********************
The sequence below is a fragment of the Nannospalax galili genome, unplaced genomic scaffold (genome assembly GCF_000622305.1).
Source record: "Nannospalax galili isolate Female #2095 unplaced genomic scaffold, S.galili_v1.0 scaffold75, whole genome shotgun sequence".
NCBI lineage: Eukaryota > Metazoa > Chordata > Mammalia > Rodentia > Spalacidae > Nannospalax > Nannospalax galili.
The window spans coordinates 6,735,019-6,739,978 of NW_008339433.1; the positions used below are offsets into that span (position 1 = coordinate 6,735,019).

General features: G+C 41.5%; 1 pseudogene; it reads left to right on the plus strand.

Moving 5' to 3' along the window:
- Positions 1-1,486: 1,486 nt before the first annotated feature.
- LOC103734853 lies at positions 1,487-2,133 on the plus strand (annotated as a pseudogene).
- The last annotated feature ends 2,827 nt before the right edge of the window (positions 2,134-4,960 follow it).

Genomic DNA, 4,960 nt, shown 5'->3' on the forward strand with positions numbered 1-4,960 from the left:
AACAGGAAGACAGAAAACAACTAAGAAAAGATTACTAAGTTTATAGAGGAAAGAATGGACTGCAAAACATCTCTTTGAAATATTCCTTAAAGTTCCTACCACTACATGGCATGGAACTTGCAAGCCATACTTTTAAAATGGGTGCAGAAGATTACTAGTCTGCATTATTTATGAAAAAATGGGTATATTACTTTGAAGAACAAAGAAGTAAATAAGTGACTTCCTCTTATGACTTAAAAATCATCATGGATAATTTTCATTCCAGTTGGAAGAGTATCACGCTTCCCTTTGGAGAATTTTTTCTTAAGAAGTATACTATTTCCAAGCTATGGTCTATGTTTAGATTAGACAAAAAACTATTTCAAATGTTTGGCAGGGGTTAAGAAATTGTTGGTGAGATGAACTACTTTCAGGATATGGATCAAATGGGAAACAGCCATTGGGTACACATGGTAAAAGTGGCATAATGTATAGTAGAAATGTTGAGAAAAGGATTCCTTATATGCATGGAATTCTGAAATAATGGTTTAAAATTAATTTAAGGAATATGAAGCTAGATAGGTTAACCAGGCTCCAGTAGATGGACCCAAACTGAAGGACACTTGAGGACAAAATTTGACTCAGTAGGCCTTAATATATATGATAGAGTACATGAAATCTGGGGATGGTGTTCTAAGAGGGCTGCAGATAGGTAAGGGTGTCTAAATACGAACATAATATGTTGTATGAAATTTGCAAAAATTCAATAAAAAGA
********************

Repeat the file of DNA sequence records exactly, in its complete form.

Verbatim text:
The sequence below is a fragment of the Nannospalax galili genome, unplaced genomic scaffold (genome assembly GCF_000622305.1).
Source record: "Nannospalax galili isolate Female #2095 unplaced genomic scaffold, S.galili_v1.0 scaffold75, whole genome shotgun sequence".
NCBI lineage: Eukaryota > Metazoa > Chordata > Mammalia > Rodentia > Spalacidae > Nannospalax > Nannospalax galili.
The window spans coordinates 6,735,019-6,739,978 of NW_008339433.1; the positions used below are offsets into that span (position 1 = coordinate 6,735,019).

General features: G+C 41.5%; 1 pseudogene; it reads left to right on the plus strand.

Moving 5' to 3' along the window:
- Positions 1-1,486: 1,486 nt before the first annotated feature.
- LOC103734853 lies at positions 1,487-2,133 on the plus strand (annotated as a pseudogene).
- The last annotated feature ends 2,827 nt before the right edge of the window (positions 2,134-4,960 follow it).

Genomic DNA, 4,960 nt, shown 5'->3' on the forward strand with positions numbered 1-4,960 from the left:
AACAGGAAGACAGAAAACAACTAAGAAAAGATTACTAAGTTTATAGAGGAAAGAATGGACTGCAAAACATCTCTTTGAAATATTCCTTAAAGTTCCTACCACTACATGGCATGGAACTTGCAAGCCATACTTTTAAAATGGGTGCAGAAGATTACTAGTCTGCATTATTTATGAAAAAATGGGTATATTACTTTGAAGAACAAAGAAGTAAATAAGTGACTTCCTCTTATGACTTAAAAATCATCATGGATAATTTTCATTCCAGTTGGAAGAGTATCACGCTTCCCTTTGGAGAATTTTTTCTTAAGAAGTATACTATTTCCAAGCTATGGTCTATGTTTAGATTAGACAAAAAACTATTTCAAATGTTTGGCAGGGGTTAAGAAATTGTTGGTGAGATGAACTACTTTCAGGATATGGATCAAATGGGAAACAGCCATTGGGTACACATGGTAAAAGTGGCATAATGTATAGTAGAAATGTTGAGAAAAGGATTCCTTATATGCATGGAATTCTGAAATAATGGTTTAAAATTAATTTAAGGAATATGAAGCTAGATAGGTTAACCAGGCTCCAGTAGATGGACCCAAACTGAAGGACACTTGAGGACAAAATTTGACTCAGTAGGCCTTAATATATATGATAGAGTACATGAAATCTGGGGATGGTGTTCTAAGAGGGCTGCAGATAGGTAAGGGTGTCTAAATACGAACATAATATGTTGTATGAAATTTGCAAAAATTCAATAAAAAGA